Listening to the bass control in Kruder & Dorfmeister’s “Don Gil Dub,” shows off the improvement that power supply makes – right now. If you happen to be a K&D fan, you know how spacy their recordings tend to sound. Seguing into Thorne Miller’s “Soul Man” delivers even more bass grunt, and shakes a few things on the shelving unit near by. Great stuff. Perhaps this isn’t as telling as a violin solo (though this amplifier does an awesome job there too) but it is a real marker for the cool factor a great vacuum tube amplifier brings to the party. This amplifier has that big, airy, nearly psychedelic feel to it and that’s a great thing.

Speaking of tubey-ness, swapping the T+A DAC for the PrimaLuna EVO DAC makes for a slightly less dynamic, but even yummier sound. If you aren’t a crazed analog person, this combination is so synergistic, you could be persuaded to forget about vinyl – seriously. We’ll have a full review on the EVO DAC shortly.

If you have to spin records

In the context of the EVO 100s MSRP, the extra $300 that the phonostage will set you back is perfect for someone with a modest turntable, or a streaming lover wanting just enough vinyl to have fun with. Add a $500 – $800 table (new or vintage) and rock. We paired the onboard phono with a Technics SL-1200 and NOS Shure M44. Woo hoo. This was an absolutely engaging combination, especially with the JBLs (which you can get from Kevin Deal at Upscale Audio to go along with your EVO100.)

Playing a ton of classic rock through the EVO100/Technics/JBL combination just feels so right. This little 40 wpc amplifier plays way louder than one would ever expect it to, and it ticks all the boxes for sound and style. Dusting off the Dynaco Stereo 70 for a quick comparison really leaves the vintage amp lacking. Frampton Comes Alive and Rumors were never so much fun.

Perfectly balanced

There’s only one caveat with the EVO100, it really needs an hour’s worth of warming up to deliver maximum sonic effect. Think I’m kidding? Turn it on and play your favorite track. Then come back to it in an hour and listen – the difference is not subtle. The room just got a lot bigger.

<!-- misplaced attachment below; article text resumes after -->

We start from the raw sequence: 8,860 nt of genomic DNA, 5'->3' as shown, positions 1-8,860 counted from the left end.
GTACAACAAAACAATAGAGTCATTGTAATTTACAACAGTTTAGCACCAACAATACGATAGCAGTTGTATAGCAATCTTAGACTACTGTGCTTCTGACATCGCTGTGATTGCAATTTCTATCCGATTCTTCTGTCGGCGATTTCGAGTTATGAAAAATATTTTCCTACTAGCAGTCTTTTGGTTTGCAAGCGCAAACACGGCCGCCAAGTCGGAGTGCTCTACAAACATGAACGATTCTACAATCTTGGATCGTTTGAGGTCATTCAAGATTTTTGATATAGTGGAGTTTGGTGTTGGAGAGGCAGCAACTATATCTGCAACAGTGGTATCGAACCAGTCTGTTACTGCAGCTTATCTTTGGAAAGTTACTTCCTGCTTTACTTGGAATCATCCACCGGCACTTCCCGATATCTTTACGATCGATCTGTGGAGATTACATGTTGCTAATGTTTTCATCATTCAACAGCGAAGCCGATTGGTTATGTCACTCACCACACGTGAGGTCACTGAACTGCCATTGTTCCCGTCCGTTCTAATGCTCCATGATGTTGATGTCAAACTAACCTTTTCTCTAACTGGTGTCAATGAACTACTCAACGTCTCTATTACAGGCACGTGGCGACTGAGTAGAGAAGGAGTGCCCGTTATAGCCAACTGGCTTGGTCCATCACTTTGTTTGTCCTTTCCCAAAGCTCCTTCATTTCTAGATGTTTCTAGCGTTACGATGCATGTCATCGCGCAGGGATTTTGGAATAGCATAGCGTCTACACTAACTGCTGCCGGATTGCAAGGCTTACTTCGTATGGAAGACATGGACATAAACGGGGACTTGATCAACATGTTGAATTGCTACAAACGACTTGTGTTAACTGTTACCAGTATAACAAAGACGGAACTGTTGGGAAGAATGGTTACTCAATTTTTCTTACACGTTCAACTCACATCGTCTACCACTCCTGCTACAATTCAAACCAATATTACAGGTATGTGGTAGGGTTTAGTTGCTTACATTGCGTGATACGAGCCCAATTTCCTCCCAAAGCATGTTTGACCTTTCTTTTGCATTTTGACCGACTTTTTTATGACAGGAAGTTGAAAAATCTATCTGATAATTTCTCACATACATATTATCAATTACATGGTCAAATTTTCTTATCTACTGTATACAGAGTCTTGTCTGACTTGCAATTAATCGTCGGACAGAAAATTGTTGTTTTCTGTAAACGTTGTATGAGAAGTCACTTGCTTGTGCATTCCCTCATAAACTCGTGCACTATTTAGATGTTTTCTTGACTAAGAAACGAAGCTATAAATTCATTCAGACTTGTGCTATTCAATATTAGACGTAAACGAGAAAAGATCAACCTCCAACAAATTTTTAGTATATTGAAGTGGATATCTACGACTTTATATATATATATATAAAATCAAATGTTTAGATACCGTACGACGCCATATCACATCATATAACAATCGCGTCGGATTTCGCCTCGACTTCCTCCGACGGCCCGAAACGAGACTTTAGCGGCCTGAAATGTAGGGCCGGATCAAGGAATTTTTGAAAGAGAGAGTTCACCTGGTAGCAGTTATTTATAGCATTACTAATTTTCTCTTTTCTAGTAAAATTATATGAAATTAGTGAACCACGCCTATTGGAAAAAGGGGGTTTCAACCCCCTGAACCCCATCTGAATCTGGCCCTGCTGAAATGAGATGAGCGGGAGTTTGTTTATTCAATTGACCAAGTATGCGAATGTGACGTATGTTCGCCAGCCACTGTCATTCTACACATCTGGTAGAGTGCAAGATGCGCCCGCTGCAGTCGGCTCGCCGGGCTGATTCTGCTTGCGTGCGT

Much like a great motorcycle or sports cars, there are hifi components that bowl you over with a single aspect of their performance, yet I submit the ones you remember the most (the true classics) are the ones that perform well across the spectrum. The EVO100 is one of those special components. There are tube integrated amplifiers that offer more power and more finesse, but they all cost a lot more than the $2,295 the EVO 100 will set you back. This amplifier is so good, you can start with a budget pair of speakers, yet grow up to a $5,000-ish pair of speakers and not feel like you need another amplifier. That’s value.

No matter what kind of music you enjoy, the EVO 100 will deliver great sound. If it’s your first experience with vacuum tubes, especially if you are stepping up from a more mass market receiver or amplifier prepare to be amazed. While PrimaLuna products deliver more fun for the dollar than anything we’ve used, they also have 20 years of manufacturing expertise behind them and some of the best reliability in the business. There are other great tube amplifiers out there to be sure, but no one makes a more robust amplifier than PrimaLuna.